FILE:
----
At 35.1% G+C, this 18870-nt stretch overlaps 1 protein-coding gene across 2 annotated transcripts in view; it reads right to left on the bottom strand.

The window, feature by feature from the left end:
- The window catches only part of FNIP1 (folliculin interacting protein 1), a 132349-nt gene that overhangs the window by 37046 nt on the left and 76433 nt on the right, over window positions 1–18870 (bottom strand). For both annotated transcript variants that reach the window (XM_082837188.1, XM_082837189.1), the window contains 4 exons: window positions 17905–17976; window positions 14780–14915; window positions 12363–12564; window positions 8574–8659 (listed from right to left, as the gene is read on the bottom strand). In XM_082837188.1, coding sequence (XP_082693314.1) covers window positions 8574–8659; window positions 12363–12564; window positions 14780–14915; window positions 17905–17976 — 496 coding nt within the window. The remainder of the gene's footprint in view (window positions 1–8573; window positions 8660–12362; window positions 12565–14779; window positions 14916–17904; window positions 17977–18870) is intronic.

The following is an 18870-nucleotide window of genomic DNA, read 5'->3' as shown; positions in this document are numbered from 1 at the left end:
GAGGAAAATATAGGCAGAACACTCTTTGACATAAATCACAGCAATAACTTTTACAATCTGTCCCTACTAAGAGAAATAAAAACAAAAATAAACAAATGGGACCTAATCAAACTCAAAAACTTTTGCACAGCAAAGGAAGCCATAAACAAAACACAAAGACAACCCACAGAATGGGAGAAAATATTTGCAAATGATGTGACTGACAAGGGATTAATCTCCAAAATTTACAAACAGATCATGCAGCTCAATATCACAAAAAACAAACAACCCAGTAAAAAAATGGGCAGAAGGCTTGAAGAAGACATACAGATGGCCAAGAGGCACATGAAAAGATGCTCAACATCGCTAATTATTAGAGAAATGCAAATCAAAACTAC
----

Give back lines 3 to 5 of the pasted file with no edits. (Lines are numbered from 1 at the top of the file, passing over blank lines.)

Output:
- The window catches only part of FNIP1 (folliculin interacting protein 1), a 132349-nt gene that overhangs the window by 37046 nt on the left and 76433 nt on the right, over window positions 1–18870 (bottom strand). For both annotated transcript variants that reach the window (XM_082837188.1, XM_082837189.1), the window contains 4 exons: window positions 17905–17976; window positions 14780–14915; window positions 12363–12564; window positions 8574–8659 (listed from right to left, as the gene is read on the bottom strand). In XM_082837188.1, coding sequence (XP_082693314.1) covers window positions 8574–8659; window positions 12363–12564; window positions 14780–14915; window positions 17905–17976 — 496 coding nt within the window. The remainder of the gene's footprint in view (window positions 1–8573; window positions 8660–12362; window positions 12565–14779; window positions 14916–17904; window positions 17977–18870) is intronic.

The following is an 18870-nucleotide window of genomic DNA, read 5'->3' as shown; positions in this document are numbered from 1 at the left end:
GAGGAAAATATAGGCAGAACACTCTTTGACATAAATCACAGCAATAACTTTTACAATCTGTCCCTACTAAGAGAAATAAAAACAAAAATAAACAAATGGGACCTAATCAAACTCAAAAACTTTTGCACAGCAAAGGAAGCCATAAACAAAACACAAAGACAACCCACAGAATGGGAGAAAATATTTGCAAATGATGTGACTGACAAGGGATTAATCTCCAAAATTTACAAACAGATCATGCAGCTCAATATCACAAAAAACAAACAACCCAGTAAAAAAATGGGCAGAAGGCTTGAAGAAGACATACAGATGGCCAAGAGGCACATGAAAAGATGCTCAACATCGCTAATTATTAGAGAAATGCAAATCAAAACTAC